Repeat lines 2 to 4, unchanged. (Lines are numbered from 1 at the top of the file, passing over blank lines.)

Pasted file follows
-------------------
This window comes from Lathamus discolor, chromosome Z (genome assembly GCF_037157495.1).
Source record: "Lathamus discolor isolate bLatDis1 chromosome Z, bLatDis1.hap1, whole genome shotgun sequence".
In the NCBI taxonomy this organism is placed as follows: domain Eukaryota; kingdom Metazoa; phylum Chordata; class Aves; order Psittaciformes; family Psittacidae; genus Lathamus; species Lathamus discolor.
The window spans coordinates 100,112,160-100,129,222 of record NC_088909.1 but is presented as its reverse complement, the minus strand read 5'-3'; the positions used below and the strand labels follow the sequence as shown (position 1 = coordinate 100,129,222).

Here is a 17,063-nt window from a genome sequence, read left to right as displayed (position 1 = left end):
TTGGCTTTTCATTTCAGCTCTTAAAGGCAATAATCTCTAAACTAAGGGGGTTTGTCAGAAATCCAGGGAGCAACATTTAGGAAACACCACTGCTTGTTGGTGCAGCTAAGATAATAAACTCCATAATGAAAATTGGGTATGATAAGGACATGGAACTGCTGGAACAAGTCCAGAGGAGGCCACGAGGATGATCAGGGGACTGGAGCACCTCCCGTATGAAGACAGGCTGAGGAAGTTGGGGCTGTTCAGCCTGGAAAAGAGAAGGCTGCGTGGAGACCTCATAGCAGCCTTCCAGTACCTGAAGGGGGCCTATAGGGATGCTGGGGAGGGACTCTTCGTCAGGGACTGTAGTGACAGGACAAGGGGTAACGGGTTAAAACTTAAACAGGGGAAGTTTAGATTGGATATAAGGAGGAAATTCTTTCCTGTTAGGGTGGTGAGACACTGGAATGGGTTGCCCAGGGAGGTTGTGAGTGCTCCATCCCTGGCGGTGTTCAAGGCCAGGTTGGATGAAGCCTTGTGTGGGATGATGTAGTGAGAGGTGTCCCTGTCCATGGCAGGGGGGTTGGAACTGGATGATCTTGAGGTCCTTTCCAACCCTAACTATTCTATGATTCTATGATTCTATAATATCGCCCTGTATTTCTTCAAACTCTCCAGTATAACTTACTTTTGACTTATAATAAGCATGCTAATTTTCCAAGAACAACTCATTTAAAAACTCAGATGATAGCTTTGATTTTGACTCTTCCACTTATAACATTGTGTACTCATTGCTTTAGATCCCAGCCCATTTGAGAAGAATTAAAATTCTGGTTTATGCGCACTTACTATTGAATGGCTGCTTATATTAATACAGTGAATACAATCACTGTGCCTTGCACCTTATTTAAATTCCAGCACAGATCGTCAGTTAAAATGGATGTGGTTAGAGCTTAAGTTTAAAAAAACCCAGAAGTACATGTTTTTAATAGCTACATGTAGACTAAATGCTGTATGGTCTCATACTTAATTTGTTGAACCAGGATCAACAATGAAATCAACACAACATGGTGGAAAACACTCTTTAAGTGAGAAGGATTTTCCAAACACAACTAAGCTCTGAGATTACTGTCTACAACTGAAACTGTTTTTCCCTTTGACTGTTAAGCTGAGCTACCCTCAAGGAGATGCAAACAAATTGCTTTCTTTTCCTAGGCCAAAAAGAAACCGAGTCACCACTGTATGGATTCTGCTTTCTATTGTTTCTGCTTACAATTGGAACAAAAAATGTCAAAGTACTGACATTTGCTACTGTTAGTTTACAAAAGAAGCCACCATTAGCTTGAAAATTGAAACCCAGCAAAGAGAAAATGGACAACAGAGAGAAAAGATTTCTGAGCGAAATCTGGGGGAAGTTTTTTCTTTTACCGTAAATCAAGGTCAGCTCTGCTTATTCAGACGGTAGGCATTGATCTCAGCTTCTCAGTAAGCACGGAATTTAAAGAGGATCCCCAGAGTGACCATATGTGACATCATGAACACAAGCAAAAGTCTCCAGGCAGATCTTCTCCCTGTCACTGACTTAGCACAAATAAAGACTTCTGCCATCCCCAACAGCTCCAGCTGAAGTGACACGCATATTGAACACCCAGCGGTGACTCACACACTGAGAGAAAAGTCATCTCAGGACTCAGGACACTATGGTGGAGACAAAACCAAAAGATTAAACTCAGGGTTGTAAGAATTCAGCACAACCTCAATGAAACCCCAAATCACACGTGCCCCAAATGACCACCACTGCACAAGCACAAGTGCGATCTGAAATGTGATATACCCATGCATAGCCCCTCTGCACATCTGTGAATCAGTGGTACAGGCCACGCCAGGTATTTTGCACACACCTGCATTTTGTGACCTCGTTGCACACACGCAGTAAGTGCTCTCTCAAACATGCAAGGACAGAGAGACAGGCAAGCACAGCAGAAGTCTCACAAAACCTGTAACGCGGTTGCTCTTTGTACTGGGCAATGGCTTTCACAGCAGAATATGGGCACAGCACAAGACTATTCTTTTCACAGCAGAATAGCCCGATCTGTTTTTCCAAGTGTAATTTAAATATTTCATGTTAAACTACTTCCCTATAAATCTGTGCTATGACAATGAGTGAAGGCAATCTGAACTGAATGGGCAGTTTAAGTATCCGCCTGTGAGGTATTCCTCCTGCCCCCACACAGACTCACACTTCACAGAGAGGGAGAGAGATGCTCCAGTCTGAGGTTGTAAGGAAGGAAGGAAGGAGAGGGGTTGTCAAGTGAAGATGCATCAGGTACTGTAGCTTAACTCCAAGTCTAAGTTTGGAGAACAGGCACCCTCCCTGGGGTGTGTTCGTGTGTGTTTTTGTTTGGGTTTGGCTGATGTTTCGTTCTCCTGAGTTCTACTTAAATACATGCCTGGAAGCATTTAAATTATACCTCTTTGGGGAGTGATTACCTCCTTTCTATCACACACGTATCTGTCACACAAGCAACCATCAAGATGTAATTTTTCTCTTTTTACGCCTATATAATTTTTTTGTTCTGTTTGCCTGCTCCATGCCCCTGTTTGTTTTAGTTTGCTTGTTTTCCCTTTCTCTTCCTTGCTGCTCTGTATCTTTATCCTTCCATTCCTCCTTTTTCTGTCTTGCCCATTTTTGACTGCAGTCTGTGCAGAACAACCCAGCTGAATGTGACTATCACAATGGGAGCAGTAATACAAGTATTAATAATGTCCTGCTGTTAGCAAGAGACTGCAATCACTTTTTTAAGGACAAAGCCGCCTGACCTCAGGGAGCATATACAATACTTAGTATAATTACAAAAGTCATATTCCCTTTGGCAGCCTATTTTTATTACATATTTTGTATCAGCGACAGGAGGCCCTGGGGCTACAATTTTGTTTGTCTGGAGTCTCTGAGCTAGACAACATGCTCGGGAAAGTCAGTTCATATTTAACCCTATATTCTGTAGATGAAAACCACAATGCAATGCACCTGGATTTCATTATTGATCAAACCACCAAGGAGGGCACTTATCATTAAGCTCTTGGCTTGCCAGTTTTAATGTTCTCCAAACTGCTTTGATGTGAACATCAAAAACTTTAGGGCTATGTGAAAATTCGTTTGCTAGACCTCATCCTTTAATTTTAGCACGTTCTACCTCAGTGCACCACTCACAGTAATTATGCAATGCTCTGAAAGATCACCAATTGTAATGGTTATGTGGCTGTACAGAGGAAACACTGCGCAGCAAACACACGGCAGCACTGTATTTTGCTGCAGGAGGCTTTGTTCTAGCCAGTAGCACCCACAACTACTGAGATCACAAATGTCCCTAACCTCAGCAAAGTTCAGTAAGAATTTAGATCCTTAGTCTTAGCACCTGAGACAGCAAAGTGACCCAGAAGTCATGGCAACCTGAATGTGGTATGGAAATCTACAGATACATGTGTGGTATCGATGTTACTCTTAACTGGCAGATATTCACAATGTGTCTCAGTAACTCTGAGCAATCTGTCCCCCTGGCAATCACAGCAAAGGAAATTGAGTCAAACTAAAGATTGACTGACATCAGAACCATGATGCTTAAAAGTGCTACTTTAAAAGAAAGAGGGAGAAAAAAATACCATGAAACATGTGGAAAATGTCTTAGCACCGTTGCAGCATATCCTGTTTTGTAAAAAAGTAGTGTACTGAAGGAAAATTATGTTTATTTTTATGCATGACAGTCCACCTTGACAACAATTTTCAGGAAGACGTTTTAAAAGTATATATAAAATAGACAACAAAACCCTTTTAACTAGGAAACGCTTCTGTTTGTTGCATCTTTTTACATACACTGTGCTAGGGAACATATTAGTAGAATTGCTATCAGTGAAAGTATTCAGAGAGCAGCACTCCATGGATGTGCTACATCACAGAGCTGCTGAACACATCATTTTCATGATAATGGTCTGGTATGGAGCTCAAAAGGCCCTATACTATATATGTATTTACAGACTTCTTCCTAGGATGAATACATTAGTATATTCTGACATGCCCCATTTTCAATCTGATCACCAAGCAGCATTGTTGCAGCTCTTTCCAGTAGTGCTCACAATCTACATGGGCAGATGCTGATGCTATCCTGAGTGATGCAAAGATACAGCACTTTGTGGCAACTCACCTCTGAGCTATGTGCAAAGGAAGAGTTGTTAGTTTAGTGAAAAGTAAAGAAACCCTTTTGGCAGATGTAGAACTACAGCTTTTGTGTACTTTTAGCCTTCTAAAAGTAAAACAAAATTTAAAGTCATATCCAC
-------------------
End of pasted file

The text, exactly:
Source record: "Lathamus discolor isolate bLatDis1 chromosome Z, bLatDis1.hap1, whole genome shotgun sequence".
In the NCBI taxonomy this organism is placed as follows: domain Eukaryota; kingdom Metazoa; phylum Chordata; class Aves; order Psittaciformes; family Psittacidae; genus Lathamus; species Lathamus discolor.
The window spans coordinates 100,112,160-100,129,222 of record NC_088909.1 but is presented as its reverse complement, the minus strand read 5'-3'; the positions used below and the strand labels follow the sequence as shown (position 1 = coordinate 100,129,222).